|Allan Octavian was born
in 1829, in Londan, of Scottish descent. His father,
Joseph Hume, a sturdy and fearless patriot and
reformer, was in Indian service for some time,
after which he became an important radical member
of the House of Commons. From his father, Allan
inherited his bent for politics, his broadminded
attitude towards problems of social reform and
his fearlessness while supporting the just cause.
At the young age of thirteen, Allan joined as
a midshipman the frigate Vanguard, and served
for a few months cruising the Mediterranean. As
he wanted to enter the Royal Navy he was sent
to the training college at Haileybury. After leaving
Haileybury, he studied medicine and surgery at
the University College Hospital. Besides the above
subjects, on his own he cultivated a deep interest
in botany and ornithology.
In 1849 Allan O, Hume left for India to join the
Bengal Civil Service and from 1849 to 1867 he
served as a district officer. He married Mary
Ann Grindall in 1853. As early as 1856, Hume started
a scheme of free schools in Etawah, where he was
then stationed and, by 1857, 181 schools were
established in the district with 5, 186 students,
including two girls.
He devoted himself to the cause of education and
founded scholarships for higher education. Vindicating
his policy, he wrote in 1859, "a free and civilized
government must look for its stability and permanence
to the enlightenment of the people and their moral
and intellectual capacity to appreciate its blessings."
In 1863 he pressed for separate schools for Juvenile
delinquents, instead of throwing them into prisons.
And it was due to his persistent efforts that
a Juvenile Reformatory was started, not far from
He was also against the spread of drinking habits
among Indian villagers. The revenue earned through
liquor traffic was described by Hume as "The wages
of sin". With his progressive ideas about social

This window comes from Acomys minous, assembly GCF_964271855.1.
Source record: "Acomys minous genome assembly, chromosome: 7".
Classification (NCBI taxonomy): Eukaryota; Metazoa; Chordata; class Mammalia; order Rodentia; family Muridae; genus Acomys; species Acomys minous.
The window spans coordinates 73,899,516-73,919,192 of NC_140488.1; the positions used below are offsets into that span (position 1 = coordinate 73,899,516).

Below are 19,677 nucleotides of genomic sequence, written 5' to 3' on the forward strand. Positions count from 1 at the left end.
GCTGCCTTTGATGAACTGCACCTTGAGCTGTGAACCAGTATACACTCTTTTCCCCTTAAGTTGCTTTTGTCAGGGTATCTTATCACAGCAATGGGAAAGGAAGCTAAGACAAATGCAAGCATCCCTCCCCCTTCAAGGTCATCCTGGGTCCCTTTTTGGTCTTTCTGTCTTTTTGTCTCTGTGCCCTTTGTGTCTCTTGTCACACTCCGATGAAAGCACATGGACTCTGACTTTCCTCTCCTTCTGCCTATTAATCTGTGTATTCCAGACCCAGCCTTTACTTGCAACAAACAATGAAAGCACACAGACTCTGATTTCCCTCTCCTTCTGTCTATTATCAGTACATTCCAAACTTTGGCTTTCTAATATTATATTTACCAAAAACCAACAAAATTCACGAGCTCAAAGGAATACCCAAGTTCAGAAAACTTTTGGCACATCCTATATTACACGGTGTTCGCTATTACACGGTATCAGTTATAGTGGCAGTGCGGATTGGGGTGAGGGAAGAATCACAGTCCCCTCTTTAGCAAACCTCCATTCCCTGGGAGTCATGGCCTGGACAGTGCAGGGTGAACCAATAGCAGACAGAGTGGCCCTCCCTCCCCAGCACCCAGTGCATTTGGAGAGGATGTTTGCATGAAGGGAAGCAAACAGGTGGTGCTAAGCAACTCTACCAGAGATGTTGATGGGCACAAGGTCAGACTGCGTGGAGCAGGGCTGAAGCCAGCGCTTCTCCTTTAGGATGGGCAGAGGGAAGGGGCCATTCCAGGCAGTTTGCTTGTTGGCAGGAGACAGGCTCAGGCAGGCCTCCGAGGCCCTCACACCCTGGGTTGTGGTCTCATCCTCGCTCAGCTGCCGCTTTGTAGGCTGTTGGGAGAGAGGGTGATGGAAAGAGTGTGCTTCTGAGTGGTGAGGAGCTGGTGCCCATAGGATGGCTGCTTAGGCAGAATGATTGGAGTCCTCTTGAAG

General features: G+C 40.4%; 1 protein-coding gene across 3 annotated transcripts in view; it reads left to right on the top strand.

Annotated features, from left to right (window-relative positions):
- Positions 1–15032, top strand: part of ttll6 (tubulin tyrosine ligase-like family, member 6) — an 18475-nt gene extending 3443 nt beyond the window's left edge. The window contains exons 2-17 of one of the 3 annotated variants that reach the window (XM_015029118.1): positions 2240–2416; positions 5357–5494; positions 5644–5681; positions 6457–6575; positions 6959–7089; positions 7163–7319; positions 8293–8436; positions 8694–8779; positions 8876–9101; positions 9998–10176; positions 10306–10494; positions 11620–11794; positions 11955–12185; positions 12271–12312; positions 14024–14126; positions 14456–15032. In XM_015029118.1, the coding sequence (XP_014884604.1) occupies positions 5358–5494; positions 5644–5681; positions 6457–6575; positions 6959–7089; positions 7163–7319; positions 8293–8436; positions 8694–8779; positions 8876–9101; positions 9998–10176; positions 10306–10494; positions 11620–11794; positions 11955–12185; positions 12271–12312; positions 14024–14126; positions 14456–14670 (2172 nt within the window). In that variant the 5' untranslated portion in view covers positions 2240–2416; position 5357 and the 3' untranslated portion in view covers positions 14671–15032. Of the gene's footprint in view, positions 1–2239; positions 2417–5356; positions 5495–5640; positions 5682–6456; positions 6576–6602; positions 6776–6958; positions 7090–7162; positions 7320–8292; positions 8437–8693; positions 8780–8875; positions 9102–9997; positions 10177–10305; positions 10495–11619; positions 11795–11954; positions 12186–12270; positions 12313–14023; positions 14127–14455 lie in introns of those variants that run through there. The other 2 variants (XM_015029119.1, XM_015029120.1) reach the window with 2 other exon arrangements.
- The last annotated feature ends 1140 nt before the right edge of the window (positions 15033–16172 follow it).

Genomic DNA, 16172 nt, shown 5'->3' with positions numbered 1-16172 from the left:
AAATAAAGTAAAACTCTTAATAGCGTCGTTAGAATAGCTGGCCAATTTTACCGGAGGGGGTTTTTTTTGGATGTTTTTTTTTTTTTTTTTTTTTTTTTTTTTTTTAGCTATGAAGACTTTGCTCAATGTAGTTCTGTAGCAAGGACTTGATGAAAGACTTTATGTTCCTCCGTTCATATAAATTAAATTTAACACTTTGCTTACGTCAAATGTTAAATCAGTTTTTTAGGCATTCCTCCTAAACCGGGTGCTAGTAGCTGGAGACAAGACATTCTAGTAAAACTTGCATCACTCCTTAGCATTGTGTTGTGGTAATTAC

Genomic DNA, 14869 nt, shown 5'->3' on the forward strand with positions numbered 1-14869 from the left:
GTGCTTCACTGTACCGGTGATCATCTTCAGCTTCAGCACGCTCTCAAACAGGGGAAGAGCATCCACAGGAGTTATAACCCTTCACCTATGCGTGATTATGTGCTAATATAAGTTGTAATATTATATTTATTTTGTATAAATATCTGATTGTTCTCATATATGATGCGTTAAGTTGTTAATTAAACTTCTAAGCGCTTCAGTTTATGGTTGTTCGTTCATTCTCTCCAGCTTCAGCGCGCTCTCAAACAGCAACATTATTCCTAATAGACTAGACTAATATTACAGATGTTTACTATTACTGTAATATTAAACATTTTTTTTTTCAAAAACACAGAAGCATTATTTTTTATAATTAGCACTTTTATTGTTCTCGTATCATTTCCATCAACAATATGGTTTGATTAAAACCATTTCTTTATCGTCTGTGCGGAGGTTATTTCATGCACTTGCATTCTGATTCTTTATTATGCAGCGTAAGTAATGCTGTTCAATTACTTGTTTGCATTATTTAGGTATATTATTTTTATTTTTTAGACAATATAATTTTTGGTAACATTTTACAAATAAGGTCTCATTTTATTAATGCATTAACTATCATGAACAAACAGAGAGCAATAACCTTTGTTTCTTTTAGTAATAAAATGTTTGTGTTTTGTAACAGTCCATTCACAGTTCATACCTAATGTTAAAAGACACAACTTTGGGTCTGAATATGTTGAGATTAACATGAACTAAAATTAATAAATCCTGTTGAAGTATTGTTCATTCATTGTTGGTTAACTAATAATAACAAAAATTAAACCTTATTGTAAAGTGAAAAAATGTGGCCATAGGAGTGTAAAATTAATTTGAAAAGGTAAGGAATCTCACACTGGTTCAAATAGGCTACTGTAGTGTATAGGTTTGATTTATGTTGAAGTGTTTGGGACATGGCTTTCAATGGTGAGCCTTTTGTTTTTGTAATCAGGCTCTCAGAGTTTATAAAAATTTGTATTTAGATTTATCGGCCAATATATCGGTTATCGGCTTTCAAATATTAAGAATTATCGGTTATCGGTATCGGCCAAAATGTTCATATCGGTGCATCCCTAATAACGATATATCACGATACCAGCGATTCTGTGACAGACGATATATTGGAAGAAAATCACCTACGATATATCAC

reform, he advocated women's Education, was against
infanticide and enforced widowhood, and told his
Indian friends that social emancipation was vital
for political advance.
| His intensely human
and close enabled him to gain their support during
the Mutiny in 1857, and he was made Commander
of the Bath for his meritorious services during
the Mutiny. Allan O. Hume was all in sympathy
with the Indian agriculturist and believed that,as
an agricultural country, India's interest in that
field should be developed and that India should
use the latest Inventions for the increase and
improvement in production.
While he was Secretary in the Department of Agriculture,
Revenue and Commerce under Lord Mayo he produced
an excellent work entitled 'Agricultural Reforms
in India.' With his scientific bent of mind, he
brought forward useful suggestions and every page
of the work shows his understanding of the Indian
climate and environment. But in spite of the favourable
recommendation by the Viceroy, the Simla and London
cliques opposed the reforms.
Though in the Indian Civil Service, Hume never
for a moment hesitated to criticise, when he thought
the Government was in the wrong. For example,
in 1861, he objected to the concentration of police
and judicial functions in the hands of the police
superintendent. In no uncertain terms did he critise
the administration of Lord Lytton (before 1879)
which according to him cared little for the welfare
and aspiration of the people of India. Lord Lytton's
foreign policy had led to the waste of "millions
and millions of Indian money".
In fact, Hume's frank criticism of the Government
measures led to his removal from the I. C. S.,
for in 1879 the Government made their disapproval
known for Hume's frankness and summarily removed
him from the Secretariat. The Englishman in an
article dated 27 June 1879, commenting on the
event stated, "There is no security or safety
now for officers in Government employment."
It was about this time that he wrote with Col.
G. Marshall 'The Game Birds of India, Burmah and
Ceylon'. He donated his botanical collection to
the creation of the South London Botanical Institute
and gave his bird collection to the British Museum.
His priceless manuscript on ornithology was stolen
from his Simla house. In 1882 Hume retired from
the I. C. S.